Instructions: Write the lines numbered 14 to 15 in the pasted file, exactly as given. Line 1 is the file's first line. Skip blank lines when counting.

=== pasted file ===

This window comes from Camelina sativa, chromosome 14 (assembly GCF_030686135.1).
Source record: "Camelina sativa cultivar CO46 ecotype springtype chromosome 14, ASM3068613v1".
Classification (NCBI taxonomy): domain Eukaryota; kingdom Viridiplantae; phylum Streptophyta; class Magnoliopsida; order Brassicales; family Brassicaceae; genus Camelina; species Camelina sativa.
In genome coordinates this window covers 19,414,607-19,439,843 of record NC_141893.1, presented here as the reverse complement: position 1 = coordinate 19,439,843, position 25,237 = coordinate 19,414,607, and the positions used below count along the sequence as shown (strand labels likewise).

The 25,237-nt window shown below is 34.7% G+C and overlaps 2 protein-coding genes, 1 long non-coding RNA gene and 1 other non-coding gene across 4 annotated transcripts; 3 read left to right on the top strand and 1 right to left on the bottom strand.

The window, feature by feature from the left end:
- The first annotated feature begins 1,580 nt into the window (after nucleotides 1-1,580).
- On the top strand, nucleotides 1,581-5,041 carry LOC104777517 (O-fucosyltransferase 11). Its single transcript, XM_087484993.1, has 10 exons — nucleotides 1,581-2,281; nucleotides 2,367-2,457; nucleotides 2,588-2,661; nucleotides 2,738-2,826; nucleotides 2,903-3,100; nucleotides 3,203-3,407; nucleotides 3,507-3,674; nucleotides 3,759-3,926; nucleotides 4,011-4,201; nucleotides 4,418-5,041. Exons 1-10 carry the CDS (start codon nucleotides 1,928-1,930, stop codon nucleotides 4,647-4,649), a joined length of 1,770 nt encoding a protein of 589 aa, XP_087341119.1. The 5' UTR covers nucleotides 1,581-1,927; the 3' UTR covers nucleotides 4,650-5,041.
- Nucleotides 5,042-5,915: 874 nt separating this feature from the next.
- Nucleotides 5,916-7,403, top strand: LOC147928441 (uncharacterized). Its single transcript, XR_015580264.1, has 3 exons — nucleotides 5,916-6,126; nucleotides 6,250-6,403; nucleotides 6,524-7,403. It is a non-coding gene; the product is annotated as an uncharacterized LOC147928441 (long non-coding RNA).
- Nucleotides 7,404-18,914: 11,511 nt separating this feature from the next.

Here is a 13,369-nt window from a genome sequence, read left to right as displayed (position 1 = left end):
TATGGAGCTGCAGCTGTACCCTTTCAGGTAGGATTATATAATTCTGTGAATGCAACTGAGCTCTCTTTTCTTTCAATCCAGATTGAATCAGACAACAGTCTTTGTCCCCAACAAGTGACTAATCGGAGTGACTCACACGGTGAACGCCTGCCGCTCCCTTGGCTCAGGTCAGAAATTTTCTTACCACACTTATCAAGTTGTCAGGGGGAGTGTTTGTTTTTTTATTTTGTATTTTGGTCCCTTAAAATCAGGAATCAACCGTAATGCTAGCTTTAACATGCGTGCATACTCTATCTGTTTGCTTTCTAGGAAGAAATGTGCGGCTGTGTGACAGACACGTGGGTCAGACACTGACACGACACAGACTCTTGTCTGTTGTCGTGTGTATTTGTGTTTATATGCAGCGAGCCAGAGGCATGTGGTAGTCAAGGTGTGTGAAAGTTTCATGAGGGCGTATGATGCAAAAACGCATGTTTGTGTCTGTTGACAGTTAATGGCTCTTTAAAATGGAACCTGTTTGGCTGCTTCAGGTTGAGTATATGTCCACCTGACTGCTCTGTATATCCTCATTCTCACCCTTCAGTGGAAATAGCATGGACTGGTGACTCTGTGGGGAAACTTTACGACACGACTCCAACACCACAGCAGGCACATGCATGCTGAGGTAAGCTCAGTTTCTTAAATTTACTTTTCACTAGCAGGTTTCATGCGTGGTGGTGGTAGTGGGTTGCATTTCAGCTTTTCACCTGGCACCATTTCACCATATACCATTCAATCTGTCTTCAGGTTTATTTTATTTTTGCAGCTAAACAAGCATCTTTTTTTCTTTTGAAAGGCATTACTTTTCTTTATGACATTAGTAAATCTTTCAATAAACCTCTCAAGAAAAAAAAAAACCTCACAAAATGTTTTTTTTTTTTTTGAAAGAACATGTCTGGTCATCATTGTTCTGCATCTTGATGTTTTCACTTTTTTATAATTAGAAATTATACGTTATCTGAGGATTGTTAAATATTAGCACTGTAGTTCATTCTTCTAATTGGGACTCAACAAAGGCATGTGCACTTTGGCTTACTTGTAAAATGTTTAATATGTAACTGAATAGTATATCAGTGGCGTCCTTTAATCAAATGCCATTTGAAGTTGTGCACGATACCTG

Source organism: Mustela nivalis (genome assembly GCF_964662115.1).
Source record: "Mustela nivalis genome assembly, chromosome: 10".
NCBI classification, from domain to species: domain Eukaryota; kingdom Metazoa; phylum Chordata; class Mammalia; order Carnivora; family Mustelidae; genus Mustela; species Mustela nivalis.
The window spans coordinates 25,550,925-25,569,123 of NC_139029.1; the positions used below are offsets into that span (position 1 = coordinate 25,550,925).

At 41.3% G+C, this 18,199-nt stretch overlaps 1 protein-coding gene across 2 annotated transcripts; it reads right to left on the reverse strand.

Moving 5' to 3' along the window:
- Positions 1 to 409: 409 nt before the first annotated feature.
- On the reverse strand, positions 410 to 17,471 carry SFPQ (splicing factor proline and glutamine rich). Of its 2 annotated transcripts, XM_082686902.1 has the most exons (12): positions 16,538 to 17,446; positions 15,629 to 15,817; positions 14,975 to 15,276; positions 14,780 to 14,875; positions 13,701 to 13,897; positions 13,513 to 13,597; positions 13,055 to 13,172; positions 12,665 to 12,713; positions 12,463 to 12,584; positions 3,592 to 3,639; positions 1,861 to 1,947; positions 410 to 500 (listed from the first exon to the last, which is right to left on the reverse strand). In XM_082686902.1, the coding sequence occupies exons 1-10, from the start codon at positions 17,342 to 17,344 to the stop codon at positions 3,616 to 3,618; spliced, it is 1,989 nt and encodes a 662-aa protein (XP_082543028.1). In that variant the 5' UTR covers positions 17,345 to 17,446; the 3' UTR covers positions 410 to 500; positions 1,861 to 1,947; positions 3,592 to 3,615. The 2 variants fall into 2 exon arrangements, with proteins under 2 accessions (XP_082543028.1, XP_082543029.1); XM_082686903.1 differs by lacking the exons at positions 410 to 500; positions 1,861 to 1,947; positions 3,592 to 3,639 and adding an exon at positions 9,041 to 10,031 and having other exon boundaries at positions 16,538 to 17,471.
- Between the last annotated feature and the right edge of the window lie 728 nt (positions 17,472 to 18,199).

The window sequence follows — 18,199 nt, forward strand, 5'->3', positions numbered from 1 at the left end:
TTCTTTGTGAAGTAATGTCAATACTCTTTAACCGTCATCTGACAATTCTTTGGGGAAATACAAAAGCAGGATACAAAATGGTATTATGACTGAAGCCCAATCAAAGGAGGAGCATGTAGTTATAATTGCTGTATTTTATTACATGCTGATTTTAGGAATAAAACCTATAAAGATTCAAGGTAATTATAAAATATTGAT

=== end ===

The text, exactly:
Source organism: Mustela nivalis (genome assembly GCF_964662115.1).
Source record: "Mustela nivalis genome assembly, chromosome: 10".